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article image150 ECOWAS's medical personnel groomed for African Ebola crisis

By Nancy Houser     Dec 8, 2014 in Health
One-hundred-fifty medical personnel from the Economic Community of West African States (ECOWAS) have been medically trained for an upcoming Ebola crisis response team. With no cure today, the higher the chance that the Ebola virus will soon mutate.
The five-day Ebola training is for deployment to the most affected countries in West Africa at the time, with additional mobilization of funding and human resources that still remain vital to containing the Ebola virus disease.The medical personnel consist of doctors, nurses, and hygiene specialists. They will be deployed to the Ebola-affected countries of Cote d’Ivoire, Ghana, Mali, Niger, Nigeria, Senegal and Togo when their five-day training is completed.
According to a Nov. 24, 2014, EIN Presswire from Accra, Ghana, on that day there was a very impressive ceremony that marked the beginning of the five-day Ebola training, taking place at the Kofi Annan International Peacekeeping Training Center (KAIPTC).
The ceremony was a follow-up to the US 7.5 million Grant Protocol agreement that was signed a little under a month ago in Abuja by the ECOWAS Commission and the African Development Bank (AfDB). The purpose is to bring together an Ebola Crisis Response Project in the region.
Dr. Laurant Assogba  Deputy-Director of the West African Health Organization (WAHO)
Dr. Laurant Assogba, Deputy-Director of the West African Health Organization (WAHO)
Africa/UNFPA
Dr. Laurant Assogba is the Deputy Director of the West African Health Organization (WAHO), and accredits the spirit of of solidarity that is demonstrated by these 150 medical personnel in joining together to fight the Ebola epidemic,
He told the medics that " your task is noble and I have to thank you and congratulate you for this choice you have made. "
Dr. Assogba instructed the medical personnel to discern Ebola with a zero tolerance by following strict medical procedures. He also requested they treat ill patients with dignity and respect while in the field treating the disease. With a commitment to safety by ECOWAS, he stated, "fear not because ECOWAS has the duty to protect you and support you to work peacefully and safely to your respective families."
Sanitized gloves and boots hang to dry as a burial team collects Ebola victims from a Ministry of He...
Sanitized gloves and boots hang to dry as a burial team collects Ebola victims from a Ministry of Health treatment center for cremation on Oct. 2 in Monrovia, Liberia.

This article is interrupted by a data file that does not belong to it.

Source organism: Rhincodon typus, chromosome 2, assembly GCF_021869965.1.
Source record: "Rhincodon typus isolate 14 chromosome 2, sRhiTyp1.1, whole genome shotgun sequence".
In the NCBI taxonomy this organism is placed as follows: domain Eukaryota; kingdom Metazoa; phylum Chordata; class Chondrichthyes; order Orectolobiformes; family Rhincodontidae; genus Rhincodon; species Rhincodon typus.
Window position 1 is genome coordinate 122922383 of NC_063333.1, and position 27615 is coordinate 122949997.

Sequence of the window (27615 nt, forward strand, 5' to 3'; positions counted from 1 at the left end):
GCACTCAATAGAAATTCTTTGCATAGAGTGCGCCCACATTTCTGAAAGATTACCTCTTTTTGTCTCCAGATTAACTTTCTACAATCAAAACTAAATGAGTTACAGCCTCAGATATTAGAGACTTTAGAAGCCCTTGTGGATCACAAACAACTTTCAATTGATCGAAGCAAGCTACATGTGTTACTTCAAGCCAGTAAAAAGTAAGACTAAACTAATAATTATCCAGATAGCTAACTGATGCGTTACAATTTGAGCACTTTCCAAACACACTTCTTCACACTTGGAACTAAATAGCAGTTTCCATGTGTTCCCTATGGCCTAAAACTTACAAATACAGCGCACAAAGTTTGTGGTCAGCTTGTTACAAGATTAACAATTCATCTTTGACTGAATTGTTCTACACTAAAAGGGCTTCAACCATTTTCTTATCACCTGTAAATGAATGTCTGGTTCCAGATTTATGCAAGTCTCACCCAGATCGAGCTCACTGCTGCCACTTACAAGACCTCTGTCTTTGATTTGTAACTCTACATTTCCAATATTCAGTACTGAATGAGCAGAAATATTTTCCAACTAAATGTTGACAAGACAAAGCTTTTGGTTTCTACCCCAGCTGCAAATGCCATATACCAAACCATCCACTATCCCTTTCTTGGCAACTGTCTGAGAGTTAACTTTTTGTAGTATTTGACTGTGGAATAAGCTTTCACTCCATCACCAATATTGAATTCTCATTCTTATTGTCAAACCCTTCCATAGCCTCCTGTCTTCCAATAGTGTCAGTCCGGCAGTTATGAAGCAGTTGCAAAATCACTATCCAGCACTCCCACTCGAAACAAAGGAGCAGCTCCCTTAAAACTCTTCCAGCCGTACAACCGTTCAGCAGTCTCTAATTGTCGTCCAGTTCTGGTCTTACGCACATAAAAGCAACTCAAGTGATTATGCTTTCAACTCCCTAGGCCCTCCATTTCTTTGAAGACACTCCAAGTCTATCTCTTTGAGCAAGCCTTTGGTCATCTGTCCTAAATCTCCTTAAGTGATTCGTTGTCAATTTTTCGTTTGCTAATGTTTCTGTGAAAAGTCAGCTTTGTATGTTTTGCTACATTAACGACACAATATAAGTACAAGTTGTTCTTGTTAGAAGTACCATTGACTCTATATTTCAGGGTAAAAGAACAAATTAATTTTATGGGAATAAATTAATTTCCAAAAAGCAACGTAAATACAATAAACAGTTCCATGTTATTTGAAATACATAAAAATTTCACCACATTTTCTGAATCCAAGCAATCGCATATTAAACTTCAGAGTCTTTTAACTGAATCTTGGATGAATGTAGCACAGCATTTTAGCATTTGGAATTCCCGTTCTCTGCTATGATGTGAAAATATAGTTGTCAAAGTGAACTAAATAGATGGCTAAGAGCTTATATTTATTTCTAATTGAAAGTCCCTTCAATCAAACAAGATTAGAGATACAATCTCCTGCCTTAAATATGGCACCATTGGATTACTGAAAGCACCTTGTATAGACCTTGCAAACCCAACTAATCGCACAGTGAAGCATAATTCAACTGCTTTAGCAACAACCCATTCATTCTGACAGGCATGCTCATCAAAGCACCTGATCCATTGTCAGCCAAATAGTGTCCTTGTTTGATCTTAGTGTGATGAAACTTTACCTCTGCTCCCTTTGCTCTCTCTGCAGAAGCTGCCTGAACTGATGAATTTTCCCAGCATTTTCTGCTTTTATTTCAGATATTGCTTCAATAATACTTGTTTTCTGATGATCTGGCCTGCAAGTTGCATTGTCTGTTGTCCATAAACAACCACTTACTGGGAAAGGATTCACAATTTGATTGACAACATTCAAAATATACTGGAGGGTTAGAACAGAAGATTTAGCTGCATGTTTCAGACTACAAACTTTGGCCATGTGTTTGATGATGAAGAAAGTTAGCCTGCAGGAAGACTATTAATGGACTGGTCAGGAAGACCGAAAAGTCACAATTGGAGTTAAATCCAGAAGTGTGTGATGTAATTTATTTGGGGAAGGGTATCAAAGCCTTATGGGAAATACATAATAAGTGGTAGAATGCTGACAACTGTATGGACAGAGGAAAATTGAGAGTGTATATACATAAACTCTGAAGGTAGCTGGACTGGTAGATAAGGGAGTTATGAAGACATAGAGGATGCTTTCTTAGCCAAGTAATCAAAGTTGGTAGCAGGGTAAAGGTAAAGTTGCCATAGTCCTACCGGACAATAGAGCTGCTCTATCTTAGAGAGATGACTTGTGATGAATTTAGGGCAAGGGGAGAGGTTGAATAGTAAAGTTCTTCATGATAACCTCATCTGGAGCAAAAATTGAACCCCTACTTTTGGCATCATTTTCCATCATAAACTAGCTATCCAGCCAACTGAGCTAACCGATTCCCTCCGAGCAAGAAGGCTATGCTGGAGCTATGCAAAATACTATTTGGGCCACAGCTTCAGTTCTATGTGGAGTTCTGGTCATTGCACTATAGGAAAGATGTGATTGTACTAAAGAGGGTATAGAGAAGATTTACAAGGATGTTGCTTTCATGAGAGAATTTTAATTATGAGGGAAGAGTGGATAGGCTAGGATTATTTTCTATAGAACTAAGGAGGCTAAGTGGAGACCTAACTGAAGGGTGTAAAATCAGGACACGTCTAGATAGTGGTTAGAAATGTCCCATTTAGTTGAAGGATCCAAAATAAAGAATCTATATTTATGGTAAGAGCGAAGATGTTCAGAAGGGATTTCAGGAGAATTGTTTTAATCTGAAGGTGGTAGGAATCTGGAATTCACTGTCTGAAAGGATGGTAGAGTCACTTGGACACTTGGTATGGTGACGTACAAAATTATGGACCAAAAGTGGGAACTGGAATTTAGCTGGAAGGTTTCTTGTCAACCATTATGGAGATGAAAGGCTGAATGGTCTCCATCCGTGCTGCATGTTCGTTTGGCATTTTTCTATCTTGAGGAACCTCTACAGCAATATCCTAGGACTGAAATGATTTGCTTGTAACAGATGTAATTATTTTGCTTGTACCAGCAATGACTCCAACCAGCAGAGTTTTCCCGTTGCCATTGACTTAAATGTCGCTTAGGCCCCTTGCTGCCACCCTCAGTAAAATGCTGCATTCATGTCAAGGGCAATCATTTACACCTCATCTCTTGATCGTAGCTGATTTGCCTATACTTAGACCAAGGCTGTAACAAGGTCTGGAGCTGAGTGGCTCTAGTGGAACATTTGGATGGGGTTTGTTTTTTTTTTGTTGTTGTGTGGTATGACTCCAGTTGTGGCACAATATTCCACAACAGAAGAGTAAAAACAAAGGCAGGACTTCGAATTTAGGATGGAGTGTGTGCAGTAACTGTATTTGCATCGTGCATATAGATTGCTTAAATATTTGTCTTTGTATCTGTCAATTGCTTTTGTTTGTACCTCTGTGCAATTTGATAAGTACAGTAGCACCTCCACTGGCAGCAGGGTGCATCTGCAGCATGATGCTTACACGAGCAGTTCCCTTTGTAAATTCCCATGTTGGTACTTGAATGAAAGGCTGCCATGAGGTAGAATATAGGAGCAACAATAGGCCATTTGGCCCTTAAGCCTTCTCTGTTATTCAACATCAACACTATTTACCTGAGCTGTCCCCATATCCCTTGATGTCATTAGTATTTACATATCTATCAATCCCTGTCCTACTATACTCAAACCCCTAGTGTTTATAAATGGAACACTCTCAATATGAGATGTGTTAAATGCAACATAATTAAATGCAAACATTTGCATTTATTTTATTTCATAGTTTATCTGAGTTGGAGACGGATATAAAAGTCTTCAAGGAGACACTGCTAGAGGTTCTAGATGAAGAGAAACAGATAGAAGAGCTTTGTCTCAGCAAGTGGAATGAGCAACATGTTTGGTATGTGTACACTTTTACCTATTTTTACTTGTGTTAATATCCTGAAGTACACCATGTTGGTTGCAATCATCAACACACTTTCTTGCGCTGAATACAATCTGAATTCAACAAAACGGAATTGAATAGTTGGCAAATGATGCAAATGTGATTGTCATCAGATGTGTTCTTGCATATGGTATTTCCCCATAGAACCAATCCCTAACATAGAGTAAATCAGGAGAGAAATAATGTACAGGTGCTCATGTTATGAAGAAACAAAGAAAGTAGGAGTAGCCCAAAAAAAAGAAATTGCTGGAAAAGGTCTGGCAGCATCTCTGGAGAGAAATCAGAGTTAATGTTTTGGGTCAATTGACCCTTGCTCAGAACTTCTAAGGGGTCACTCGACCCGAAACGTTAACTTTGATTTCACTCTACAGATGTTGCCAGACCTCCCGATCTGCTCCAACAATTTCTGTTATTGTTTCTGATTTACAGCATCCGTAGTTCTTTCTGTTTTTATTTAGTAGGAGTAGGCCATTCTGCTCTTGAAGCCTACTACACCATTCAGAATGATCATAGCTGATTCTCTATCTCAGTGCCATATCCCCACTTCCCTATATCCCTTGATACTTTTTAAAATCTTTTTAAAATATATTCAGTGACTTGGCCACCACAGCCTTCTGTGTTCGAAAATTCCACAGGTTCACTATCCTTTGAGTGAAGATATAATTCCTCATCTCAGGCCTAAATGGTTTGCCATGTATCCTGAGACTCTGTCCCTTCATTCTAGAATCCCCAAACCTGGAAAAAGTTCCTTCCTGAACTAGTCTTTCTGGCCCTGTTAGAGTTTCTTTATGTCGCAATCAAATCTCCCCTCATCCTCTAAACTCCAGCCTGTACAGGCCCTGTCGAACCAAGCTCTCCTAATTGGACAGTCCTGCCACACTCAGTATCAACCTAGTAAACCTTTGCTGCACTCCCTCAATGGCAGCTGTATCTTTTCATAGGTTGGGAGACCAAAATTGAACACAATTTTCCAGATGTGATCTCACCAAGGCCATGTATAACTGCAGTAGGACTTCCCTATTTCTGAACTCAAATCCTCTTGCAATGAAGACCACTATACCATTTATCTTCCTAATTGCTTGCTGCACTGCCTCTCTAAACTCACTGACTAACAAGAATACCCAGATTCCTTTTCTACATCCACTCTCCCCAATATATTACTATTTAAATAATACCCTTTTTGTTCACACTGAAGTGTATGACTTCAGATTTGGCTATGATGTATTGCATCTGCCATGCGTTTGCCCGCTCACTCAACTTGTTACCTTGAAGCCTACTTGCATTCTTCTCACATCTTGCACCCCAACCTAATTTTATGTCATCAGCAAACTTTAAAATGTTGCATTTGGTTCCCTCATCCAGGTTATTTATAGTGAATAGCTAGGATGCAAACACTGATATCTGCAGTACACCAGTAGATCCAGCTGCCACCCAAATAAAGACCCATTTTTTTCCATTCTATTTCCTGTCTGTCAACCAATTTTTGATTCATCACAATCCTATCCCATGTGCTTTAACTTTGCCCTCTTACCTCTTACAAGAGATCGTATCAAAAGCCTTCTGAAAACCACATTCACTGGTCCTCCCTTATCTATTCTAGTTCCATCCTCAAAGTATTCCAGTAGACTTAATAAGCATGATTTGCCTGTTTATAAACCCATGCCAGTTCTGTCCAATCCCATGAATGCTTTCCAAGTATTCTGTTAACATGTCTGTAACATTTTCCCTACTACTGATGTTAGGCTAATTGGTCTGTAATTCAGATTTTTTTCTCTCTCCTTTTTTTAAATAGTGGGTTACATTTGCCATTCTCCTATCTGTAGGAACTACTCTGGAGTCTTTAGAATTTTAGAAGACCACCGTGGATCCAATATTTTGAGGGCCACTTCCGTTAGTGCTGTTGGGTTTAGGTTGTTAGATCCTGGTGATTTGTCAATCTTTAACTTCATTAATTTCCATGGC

LA Times
Location of ebola outbreak
Location of ebola outbreak
Samaritan's Purse
Screengrab from a video of an Ebola patient in Liberia being accosted and chased by an angry & fearf...
Screengrab from a video of an Ebola patient in Liberia being accosted and chased by an angry & fearful crowd.
YouTube
Liberian Red Cross health workers at the ELWA 2 Ebola management center in Monrovia on October 23  2...
Liberian Red Cross health workers at the ELWA 2 Ebola management center in Monrovia on October 23, 2014 shovel sand which will be used to absorb fluids emitted from the bodies of Ebola victims
Zoom Dosso, AFP
The Redemption hospital  shown June 23  2014 in Monrovia  Liberia  where seven people have died from...
The Redemption hospital, shown June 23, 2014 in Monrovia, Liberia, where seven people have died from Ebola, is about to be shutdown by authorities as workers have abandoned the hospital for fear of more deaths from the deadly Ebola virus
Zoum Dosso, AFP
A Liberian health worker holds a baby infected with the Ebola virus on October 18  2014 at an Ebola ...
A Liberian health worker holds a baby infected with the Ebola virus on October 18, 2014 at an Ebola treatment centre in Monrovia
Zoom Dosso, AFP
Kadré Desiré Ouedraogo, President of the ECOWAS Commission, stated that the success in Nigeria and Senegal in removing Ebola is a source of inspiration for other countries to follow. Nigeria is now monitoring 198 people and has 10 confirmed Ebola virus cases.
Deploying 150 medical personnel to Africa is dangerous, yet necessary. Many Ebola medical personnel have been attacked and killed by the villagers for simple things, like spraying disinfectant in public areas to prevent the virus from spreading.
According to the LA Times, in Guinea, eight Ebola workers and journalists were killed last September while 21 people were injured... "Villagers destroyed a bridge to keep police or the military out, according to national radio."
“It's very sad and hard to believe, but they were killed in cold blood by the villagers,” government spokesman Albert Damantang Camara said, according to Agence France-Presse.
A local police officer, Richard Haba, said the villagers believed that Ebola “is nothing more than an invention of white people to kill black people.”
The desperation behind the current Ebola epidemic in Africa has caused Sierra Leone to enforce the jailing of entire families if Ebola victims who appeared to have been washed after death were discovered in their homes. In other situations, two people were killed in a riot in Koidu when health workers attempted to draw blood from an elderly woman.
Several days later, an ambulance was overturned by a mob and pelted with stones. The attacks by Africans on medical personnel who are trying to help the people, many dying in the process, make this a very stressful environment to anyone in the medical field working with Ebola patients and their families.
More about Ecowas, Ebola crisis response, Economic Community of West African States
 
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